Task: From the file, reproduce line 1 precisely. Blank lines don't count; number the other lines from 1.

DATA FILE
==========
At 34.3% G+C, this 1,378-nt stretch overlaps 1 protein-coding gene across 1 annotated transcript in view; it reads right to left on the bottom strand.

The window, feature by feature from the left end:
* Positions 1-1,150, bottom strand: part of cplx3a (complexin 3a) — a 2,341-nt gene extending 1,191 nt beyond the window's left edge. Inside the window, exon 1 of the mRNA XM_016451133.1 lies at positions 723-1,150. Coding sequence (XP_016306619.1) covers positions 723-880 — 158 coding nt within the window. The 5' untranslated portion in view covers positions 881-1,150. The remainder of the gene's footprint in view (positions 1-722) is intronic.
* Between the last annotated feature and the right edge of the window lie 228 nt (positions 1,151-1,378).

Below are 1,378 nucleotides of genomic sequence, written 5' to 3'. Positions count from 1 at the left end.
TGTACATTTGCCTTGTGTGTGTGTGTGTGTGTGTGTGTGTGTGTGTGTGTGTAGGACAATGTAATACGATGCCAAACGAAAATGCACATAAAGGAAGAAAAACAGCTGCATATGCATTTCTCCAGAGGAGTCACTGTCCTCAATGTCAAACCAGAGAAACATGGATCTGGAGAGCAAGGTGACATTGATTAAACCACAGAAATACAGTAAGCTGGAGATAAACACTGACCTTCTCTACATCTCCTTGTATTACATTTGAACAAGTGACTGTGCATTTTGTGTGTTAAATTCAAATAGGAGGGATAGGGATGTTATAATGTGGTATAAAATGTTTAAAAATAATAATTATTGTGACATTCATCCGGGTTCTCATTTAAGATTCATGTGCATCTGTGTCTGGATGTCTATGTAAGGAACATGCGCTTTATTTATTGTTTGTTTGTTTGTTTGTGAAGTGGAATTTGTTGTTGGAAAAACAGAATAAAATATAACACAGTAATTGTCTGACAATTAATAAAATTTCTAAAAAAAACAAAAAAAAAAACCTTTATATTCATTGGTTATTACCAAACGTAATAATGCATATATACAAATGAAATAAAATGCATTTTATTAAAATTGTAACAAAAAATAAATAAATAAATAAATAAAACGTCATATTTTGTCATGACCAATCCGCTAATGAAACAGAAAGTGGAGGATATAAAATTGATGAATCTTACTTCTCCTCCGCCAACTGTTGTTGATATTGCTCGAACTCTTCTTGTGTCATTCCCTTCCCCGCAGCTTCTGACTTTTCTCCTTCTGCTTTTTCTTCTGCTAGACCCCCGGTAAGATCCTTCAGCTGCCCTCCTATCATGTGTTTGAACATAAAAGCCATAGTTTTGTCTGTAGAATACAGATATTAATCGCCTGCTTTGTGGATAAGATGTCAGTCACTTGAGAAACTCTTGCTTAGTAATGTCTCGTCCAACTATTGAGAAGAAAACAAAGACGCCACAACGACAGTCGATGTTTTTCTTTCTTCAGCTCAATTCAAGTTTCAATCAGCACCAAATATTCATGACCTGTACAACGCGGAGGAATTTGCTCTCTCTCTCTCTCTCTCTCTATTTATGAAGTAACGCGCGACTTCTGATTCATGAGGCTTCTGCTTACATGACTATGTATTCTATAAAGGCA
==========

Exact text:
At 34.3% G+C, this 1,378-nt stretch overlaps 1 protein-coding gene across 1 annotated transcript in view; it reads right to left on the bottom strand.